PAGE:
Visiting Friends

Rebecca Wolff

Winter 2018

Good people and bad people. The ones who are bad are bad to themselves, bad in nuance, bad over time, bad in the poles around which

error writhes, obviously
ouroboros,
collecting.

Old friends and ones I never knew
I know them now. A trip

to visit, motiveless, why are you here, I don’t understand. But I will make you

comfortable.
The ones in compromised

relationships, unrepeatable dependencies, the ones

at the start of long collaborations about which it is impossible

not to be starry-eyed

stars get in your eyes in their domain
necrotic definition.
Thoughtful
grocery shopping.

Younger people know less about themselves, in general, but only for the moment, they will learn and then forget. They all have blind spots, and some of these are larger than others. Some have large eyes only on one side.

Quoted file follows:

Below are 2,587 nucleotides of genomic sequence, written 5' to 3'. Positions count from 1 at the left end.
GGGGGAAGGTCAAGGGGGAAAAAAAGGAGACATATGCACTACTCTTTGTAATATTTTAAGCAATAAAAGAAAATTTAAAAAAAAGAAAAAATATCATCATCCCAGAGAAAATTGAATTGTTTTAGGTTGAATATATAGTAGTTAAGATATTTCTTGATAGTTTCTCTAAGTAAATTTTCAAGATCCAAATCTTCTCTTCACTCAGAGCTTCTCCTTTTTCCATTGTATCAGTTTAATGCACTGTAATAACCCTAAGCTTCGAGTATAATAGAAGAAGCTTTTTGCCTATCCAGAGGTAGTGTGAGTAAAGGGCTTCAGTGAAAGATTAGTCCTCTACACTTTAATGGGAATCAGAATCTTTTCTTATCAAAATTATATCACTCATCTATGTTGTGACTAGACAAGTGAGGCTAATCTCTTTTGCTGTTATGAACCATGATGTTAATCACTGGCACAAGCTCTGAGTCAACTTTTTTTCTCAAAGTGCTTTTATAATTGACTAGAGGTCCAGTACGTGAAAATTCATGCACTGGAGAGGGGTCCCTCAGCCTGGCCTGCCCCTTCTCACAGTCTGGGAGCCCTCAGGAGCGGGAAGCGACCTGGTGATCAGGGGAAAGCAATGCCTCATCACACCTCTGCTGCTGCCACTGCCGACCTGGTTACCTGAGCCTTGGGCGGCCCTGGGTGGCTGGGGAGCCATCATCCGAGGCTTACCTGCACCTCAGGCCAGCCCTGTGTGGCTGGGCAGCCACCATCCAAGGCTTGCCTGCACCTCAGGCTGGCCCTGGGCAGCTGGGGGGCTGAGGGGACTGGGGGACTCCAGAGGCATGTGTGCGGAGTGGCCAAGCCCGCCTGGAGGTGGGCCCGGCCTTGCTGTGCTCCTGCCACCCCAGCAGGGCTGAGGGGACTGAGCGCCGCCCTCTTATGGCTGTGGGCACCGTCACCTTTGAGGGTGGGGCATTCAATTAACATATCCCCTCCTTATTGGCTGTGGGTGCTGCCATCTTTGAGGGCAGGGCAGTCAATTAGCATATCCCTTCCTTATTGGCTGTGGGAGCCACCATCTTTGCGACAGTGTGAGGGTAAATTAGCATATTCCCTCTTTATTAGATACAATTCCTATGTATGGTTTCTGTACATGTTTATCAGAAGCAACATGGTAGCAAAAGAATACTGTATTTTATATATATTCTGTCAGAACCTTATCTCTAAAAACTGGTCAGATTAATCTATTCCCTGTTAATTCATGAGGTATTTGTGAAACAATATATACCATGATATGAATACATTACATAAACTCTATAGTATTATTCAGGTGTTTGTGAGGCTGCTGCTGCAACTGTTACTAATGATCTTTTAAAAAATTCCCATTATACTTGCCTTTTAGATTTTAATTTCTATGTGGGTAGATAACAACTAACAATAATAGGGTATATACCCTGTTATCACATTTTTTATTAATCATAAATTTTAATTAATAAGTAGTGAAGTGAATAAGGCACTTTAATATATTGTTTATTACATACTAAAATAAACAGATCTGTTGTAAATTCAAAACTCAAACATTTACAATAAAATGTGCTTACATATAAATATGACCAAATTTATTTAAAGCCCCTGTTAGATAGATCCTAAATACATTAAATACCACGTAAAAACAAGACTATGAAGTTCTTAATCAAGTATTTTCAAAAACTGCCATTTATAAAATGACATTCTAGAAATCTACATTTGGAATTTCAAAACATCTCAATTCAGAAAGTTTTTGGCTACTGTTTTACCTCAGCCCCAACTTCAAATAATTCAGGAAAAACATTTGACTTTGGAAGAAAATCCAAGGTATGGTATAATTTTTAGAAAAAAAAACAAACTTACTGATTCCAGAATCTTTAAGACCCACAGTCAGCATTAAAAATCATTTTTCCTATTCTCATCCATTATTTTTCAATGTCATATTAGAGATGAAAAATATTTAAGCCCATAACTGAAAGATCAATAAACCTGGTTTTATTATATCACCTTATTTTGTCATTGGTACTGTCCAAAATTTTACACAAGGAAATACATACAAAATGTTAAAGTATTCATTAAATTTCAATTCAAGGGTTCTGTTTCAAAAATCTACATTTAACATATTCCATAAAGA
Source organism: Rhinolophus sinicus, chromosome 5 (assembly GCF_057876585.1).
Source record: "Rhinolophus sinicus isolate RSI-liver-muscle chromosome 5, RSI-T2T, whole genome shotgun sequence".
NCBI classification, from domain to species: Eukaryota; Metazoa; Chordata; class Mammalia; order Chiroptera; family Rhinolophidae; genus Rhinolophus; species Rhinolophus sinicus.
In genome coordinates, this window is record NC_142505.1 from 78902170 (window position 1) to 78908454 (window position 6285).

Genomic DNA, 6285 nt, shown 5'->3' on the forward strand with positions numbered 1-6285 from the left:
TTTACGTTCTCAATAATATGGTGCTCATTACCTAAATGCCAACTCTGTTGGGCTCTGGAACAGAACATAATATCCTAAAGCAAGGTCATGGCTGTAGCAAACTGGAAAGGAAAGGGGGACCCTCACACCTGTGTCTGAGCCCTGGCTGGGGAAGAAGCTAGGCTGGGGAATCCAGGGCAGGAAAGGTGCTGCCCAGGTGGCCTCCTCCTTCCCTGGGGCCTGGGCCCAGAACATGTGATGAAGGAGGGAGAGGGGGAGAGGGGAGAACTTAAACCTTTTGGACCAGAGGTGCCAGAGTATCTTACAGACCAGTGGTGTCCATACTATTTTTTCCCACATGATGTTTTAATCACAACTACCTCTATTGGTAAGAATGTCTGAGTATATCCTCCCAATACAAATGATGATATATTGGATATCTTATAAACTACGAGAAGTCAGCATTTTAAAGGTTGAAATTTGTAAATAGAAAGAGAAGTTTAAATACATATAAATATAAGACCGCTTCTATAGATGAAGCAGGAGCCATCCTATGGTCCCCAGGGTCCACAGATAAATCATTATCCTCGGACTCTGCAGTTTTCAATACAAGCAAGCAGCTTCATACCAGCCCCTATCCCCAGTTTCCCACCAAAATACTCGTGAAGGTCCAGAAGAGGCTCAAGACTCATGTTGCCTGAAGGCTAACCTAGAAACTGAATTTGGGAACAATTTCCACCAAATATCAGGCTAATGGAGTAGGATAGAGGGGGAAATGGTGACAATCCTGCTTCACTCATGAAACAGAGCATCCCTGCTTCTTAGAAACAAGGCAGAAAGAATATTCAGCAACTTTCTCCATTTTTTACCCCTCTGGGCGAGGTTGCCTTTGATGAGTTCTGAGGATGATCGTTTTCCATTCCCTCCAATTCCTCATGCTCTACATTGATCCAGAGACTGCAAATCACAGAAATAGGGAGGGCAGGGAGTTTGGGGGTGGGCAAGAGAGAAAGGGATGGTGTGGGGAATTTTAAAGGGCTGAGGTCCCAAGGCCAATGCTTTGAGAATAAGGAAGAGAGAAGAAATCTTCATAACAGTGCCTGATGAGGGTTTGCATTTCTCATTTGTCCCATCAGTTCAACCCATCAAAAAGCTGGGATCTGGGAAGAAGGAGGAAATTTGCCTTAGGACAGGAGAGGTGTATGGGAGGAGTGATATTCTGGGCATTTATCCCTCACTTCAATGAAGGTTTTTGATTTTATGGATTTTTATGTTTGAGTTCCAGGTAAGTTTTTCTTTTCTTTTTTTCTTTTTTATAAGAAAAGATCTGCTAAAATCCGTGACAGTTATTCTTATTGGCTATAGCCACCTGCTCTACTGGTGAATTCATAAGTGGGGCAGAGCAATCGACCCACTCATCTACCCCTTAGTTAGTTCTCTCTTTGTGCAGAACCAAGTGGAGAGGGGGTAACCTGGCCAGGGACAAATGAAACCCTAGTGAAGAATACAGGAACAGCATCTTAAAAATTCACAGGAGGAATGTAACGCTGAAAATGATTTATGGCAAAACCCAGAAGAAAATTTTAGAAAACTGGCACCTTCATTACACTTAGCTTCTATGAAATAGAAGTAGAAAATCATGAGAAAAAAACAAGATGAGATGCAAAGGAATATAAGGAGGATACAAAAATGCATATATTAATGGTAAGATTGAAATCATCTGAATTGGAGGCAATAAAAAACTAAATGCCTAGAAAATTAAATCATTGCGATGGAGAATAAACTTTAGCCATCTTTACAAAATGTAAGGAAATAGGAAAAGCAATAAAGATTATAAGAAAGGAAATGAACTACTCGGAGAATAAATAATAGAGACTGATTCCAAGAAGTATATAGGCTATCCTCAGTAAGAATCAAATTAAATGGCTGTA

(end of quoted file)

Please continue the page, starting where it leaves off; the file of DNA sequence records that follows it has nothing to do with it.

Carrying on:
The good people, they turn bad, and they turn good, they come to grips and they turn a cold eye and a warm one. The visitor is no judge, sees it all, skewers, valorizes, vivisection, Jackie,

a pseudonym. Jackie and her husband “Jake,” driven and wired
their little daughters, 6 and ten, fierce and sad, the fierce one happy and the sad one angry—the rivalry between them in their pajamas Saturday morning so intense
minutia hour by hour the clock of who got what and how much they will not relinquish,
they mince their days.

Rebecca Wolff is the author of four collections of poetry, most recently One Morning[Symbol] (Wave Books, 2015), and a novel, The Beginners (Riverhead Books, 2011). She is the editor of Fence, and lives in the Hudson Valley, where she is a fellow at the New York State Writers Institute at the University at Albany.

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